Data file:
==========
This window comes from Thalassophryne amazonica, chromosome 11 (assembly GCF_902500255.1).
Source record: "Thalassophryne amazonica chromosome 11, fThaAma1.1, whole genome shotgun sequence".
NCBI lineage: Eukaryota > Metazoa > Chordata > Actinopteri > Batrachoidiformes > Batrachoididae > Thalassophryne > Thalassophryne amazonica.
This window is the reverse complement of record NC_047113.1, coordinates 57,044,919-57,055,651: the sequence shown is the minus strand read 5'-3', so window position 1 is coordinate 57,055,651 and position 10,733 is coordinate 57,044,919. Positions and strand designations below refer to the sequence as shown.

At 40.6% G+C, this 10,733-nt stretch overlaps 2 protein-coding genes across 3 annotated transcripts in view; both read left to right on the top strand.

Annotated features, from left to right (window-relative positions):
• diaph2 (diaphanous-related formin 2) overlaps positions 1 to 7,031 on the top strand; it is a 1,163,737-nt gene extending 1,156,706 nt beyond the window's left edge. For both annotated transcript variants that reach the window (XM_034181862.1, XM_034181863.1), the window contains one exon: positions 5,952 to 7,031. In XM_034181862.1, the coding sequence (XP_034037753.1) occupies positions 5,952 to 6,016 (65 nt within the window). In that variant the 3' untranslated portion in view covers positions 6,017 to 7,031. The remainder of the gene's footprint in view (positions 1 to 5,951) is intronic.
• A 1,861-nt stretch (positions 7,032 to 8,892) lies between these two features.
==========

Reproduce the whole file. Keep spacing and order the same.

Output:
This window comes from Thalassophryne amazonica, chromosome 11 (assembly GCF_902500255.1).
Source record: "Thalassophryne amazonica chromosome 11, fThaAma1.1, whole genome shotgun sequence".
NCBI lineage: Eukaryota > Metazoa > Chordata > Actinopteri > Batrachoidiformes > Batrachoididae > Thalassophryne > Thalassophryne amazonica.
This window is the reverse complement of record NC_047113.1, coordinates 57,044,919-57,055,651: the sequence shown is the minus strand read 5'-3', so window position 1 is coordinate 57,055,651 and position 10,733 is coordinate 57,044,919. Positions and strand designations below refer to the sequence as shown.

At 40.6% G+C, this 10,733-nt stretch overlaps 2 protein-coding genes across 3 annotated transcripts in view; both read left to right on the top strand.

Annotated features, from left to right (window-relative positions):
• diaph2 (diaphanous-related formin 2) overlaps positions 1 to 7,031 on the top strand; it is a 1,163,737-nt gene extending 1,156,706 nt beyond the window's left edge. For both annotated transcript variants that reach the window (XM_034181862.1, XM_034181863.1), the window contains one exon: positions 5,952 to 7,031. In XM_034181862.1, the coding sequence (XP_034037753.1) occupies positions 5,952 to 6,016 (65 nt within the window). In that variant the 3' untranslated portion in view covers positions 6,017 to 7,031. The remainder of the gene's footprint in view (positions 1 to 5,951) is intronic.
• A 1,861-nt stretch (positions 7,032 to 8,892) lies between these two features.